When the South African government announced that it would withdraw from the International Criminal Court, a great number of commenters, including prominent jurists like Richard Goldstone, academics, political commentators and local and international human rights organizations expressed shock and disappointment. Legal commentators have also weighed in, questioning the legality of withdrawing from the ICC (here) and a legal challenge on several terms seems inevitable. Here, I want to consider the possibility of challenging the withdrawal on the basis of the Bill of Rights. In the legal commentary this possibility has taken a back seat to challenges based on the requirement to have the matter dealt with by Parliament, but failing that a legal challenge to the withdrawal would more than likely also include a challenge also in terms of the rights in the Bill of Rights.
This is where the case raises an aspect that comes up rarely in constitutional litigation. A significant portion of those affected by the withdrawal are neither South African nor within the territory of South Africa, removing the usual nexuses that exist for falling within the protection of the Constitution. The purpose of international criminal law is to deliver justice to victims of international crimes where states themselves are unable to do so. In order to do this, the international criminal system relies on the participating states to create a system that can complement domestic systems where these fall short.
The recent al-Bashir saga, also taking place in South Africa and the event that seems to have offset the withdrawal, offers an illustration of this. The story is well known. The Sudanese president Omar al-Bashir had been indicted by the ICC prosecutor for alleged genocide, war crimes and crimes against humanity in Darfur since 2003. In 2016 al-Bashir entered South Africa when a court, in pursuance of the Act of Parliament domesticating the Rome Treaty, the ICC Act, ordered his arrest. Al-Bashir was nevertheless able to leave the country. Much can be said about the ordeal but here I simply wish to use it to illustrate that the effectiveness of the international criminal justice system depends on the participation of states in the system. This does not mean that the Rome Statute would not also protect the rights of South Africans who may fall victim to the crimes specified therein. The protection of their rights is, of course, important, but they are but one section of those whom the Rome Statute protects.
How should the court approach this question? Although, it is often said that the South African Constitution is friendly towards international law, ordinarily, the direction is the reverse with international law guiding the interpretation of the Constitution. Here we are concerned with the impact of the Bill of Rights on the state’s approach to international policy and law. It is also different from cases about whether the Bill of Rights applies to foreigners (eg. Mohamed v President of RSA) or to South Africans outside of South Africa (as happened in Kaunda v President). The question here is about the impact of the Bill of Rights on South Africa’s foreign policy and what legal duties it creates in that sphere.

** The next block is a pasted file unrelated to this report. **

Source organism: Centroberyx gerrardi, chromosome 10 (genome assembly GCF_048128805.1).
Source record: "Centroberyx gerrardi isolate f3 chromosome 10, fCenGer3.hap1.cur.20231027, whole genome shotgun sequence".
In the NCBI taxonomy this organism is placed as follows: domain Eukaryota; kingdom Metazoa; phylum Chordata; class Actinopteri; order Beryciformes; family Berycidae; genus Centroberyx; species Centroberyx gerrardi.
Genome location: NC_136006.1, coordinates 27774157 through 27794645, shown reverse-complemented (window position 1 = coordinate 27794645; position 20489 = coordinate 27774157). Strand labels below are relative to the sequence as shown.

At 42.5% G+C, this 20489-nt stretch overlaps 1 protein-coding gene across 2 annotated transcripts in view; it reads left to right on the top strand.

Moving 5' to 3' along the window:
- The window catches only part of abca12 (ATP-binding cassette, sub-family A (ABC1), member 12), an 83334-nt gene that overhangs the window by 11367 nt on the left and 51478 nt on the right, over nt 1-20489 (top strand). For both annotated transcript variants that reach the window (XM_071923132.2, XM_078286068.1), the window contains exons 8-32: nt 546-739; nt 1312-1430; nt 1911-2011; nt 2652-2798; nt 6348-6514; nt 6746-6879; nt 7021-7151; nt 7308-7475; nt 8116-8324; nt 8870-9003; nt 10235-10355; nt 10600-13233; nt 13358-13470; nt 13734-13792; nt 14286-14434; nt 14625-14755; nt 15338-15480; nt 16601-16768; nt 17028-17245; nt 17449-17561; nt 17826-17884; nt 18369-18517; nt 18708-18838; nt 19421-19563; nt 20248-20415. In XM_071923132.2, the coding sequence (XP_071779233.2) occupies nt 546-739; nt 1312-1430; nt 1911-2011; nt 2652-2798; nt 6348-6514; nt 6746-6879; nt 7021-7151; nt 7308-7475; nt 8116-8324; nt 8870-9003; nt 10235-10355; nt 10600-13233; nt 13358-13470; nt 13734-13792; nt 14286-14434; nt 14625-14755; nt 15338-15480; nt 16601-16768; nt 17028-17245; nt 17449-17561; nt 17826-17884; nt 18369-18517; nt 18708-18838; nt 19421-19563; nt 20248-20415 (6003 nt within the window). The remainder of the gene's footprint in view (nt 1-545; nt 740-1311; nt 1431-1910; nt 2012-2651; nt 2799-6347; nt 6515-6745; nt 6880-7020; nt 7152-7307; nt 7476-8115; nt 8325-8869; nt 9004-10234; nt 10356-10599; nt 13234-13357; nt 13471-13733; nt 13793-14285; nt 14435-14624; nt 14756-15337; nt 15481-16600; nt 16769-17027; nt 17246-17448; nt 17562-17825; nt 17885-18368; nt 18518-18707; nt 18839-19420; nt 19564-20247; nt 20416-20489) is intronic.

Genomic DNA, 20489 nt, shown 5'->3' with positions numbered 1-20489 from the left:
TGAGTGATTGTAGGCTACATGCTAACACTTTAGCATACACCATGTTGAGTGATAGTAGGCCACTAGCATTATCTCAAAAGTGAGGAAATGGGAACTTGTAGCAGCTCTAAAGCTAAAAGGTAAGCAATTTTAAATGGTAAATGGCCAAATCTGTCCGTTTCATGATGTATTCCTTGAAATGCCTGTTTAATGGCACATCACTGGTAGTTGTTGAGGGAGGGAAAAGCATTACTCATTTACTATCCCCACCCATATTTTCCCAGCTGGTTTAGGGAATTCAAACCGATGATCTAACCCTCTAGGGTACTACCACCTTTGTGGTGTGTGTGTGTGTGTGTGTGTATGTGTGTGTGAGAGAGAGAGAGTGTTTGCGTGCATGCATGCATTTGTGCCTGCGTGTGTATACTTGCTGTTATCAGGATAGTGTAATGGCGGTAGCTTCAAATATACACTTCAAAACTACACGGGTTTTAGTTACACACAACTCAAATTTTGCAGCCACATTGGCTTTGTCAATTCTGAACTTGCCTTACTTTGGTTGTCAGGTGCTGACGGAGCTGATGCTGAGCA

But we are not in completely unchartered waters. The Torture Docket Case might be the closest that the Constitutional Court has come to endorsing duties towards others outside of South Africa. At least one commentator has suggested that that case may make withdrawal from the ICC unconstitutional (here). The court quotes former President Mandela’s vision of South Africa’s vision for a future foreign policy to be one where ‘human rights should be the core concern of international relations’ (para 1) and states that ‘as part of our responsibilities as a member of the family of nations, and under domestic law, to investigate high priority crimes like torture as a crime against humanity’ (para 3). Ultimately, however, the Court decided that the obligation flowed from the domestic law read together with the Rome Statute, and then did not consider whether, without those instruments, there would be any kind of duty owed to victims of torture in Zimbabwe. However, the sentiments at the beginning of the judgment would indicate that the court does consider foreign policy to be subject to constitutional constraints and that the Constitution requires protecting victims of international crimes at least to some extent.
This still leaves difficult questions to be answered about the kind of impact the Constitution will have on foreign policy, just what kind of rights those outside of South Africa can be expected to be given in terms of the Constitution and how far the court will go in holding the executive and the legislature in their external actions. This is a challenge that puts the rights of people residing outside of South Africa, not holding South African citizenship, squarely on the table. What those rights are and how to delineate them will be a challenging task for the court in this case when much is at stake.